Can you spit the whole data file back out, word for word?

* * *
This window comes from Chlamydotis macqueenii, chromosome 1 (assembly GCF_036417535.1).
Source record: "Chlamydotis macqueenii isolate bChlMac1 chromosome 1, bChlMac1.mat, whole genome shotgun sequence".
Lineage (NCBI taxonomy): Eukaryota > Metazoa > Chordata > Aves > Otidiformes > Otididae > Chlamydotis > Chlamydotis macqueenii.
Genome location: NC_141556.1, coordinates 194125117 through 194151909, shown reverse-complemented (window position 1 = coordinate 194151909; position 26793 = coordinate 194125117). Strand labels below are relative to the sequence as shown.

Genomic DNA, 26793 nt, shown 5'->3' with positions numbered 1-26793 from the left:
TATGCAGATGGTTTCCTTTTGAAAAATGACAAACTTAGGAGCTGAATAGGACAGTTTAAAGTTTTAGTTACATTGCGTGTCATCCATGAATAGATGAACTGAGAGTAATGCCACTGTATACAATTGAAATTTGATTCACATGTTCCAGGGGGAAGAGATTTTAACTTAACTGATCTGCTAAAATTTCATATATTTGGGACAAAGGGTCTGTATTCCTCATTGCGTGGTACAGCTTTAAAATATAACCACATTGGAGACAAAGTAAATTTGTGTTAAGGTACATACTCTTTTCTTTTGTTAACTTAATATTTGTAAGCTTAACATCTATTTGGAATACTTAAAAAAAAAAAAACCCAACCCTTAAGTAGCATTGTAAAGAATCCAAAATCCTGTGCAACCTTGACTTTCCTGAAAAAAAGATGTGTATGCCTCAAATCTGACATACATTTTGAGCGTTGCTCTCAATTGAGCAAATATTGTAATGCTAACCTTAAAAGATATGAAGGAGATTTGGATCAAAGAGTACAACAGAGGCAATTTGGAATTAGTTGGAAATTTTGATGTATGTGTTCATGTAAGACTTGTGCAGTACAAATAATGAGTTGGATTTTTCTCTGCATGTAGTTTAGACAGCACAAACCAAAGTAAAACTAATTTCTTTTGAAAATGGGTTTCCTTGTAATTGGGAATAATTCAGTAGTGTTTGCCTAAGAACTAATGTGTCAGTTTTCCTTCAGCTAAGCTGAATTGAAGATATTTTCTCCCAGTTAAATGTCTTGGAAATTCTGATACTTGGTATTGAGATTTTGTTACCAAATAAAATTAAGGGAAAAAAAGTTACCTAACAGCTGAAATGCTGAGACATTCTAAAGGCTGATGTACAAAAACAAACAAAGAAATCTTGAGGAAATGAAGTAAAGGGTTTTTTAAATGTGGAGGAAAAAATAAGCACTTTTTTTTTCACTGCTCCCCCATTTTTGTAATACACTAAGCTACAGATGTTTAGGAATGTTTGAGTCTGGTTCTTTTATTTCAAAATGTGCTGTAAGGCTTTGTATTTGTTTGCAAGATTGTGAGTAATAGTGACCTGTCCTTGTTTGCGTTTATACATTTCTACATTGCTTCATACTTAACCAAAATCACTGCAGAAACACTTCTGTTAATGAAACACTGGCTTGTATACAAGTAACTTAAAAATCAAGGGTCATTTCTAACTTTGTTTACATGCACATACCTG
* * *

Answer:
This window comes from Chlamydotis macqueenii, chromosome 1 (assembly GCF_036417535.1).
Source record: "Chlamydotis macqueenii isolate bChlMac1 chromosome 1, bChlMac1.mat, whole genome shotgun sequence".
Lineage (NCBI taxonomy): Eukaryota > Metazoa > Chordata > Aves > Otidiformes > Otididae > Chlamydotis > Chlamydotis macqueenii.
Genome location: NC_141556.1, coordinates 194125117 through 194151909, shown reverse-complemented (window position 1 = coordinate 194151909; position 26793 = coordinate 194125117). Strand labels below are relative to the sequence as shown.

Genomic DNA, 26793 nt, shown 5'->3' with positions numbered 1-26793 from the left:
TATGCAGATGGTTTCCTTTTGAAAAATGACAAACTTAGGAGCTGAATAGGACAGTTTAAAGTTTTAGTTACATTGCGTGTCATCCATGAATAGATGAACTGAGAGTAATGCCACTGTATACAATTGAAATTTGATTCACATGTTCCAGGGGGAAGAGATTTTAACTTAACTGATCTGCTAAAATTTCATATATTTGGGACAAAGGGTCTGTATTCCTCATTGCGTGGTACAGCTTTAAAATATAACCACATTGGAGACAAAGTAAATTTGTGTTAAGGTACATACTCTTTTCTTTTGTTAACTTAATATTTGTAAGCTTAACATCTATTTGGAATACTTAAAAAAAAAAAAACCCAACCCTTAAGTAGCATTGTAAAGAATCCAAAATCCTGTGCAACCTTGACTTTCCTGAAAAAAAGATGTGTATGCCTCAAATCTGACATACATTTTGAGCGTTGCTCTCAATTGAGCAAATATTGTAATGCTAACCTTAAAAGATATGAAGGAGATTTGGATCAAAGAGTACAACAGAGGCAATTTGGAATTAGTTGGAAATTTTGATGTATGTGTTCATGTAAGACTTGTGCAGTACAAATAATGAGTTGGATTTTTCTCTGCATGTAGTTTAGACAGCACAAACCAAAGTAAAACTAATTTCTTTTGAAAATGGGTTTCCTTGTAATTGGGAATAATTCAGTAGTGTTTGCCTAAGAACTAATGTGTCAGTTTTCCTTCAGCTAAGCTGAATTGAAGATATTTTCTCCCAGTTAAATGTCTTGGAAATTCTGATACTTGGTATTGAGATTTTGTTACCAAATAAAATTAAGGGAAAAAAAGTTACCTAACAGCTGAAATGCTGAGACATTCTAAAGGCTGATGTACAAAAACAAACAAAGAAATCTTGAGGAAATGAAGTAAAGGGTTTTTTAAATGTGGAGGAAAAAATAAGCACTTTTTTTTTCACTGCTCCCCCATTTTTGTAATACACTAAGCTACAGATGTTTAGGAATGTTTGAGTCTGGTTCTTTTATTTCAAAATGTGCTGTAAGGCTTTGTATTTGTTTGCAAGATTGTGAGTAATAGTGACCTGTCCTTGTTTGCGTTTATACATTTCTACATTGCTTCATACTTAACCAAAATCACTGCAGAAACACTTCTGTTAATGAAACACTGGCTTGTATACAAGTAACTTAAAAATCAAGGGTCATTTCTAACTTTGTTTACATGCACATACCTG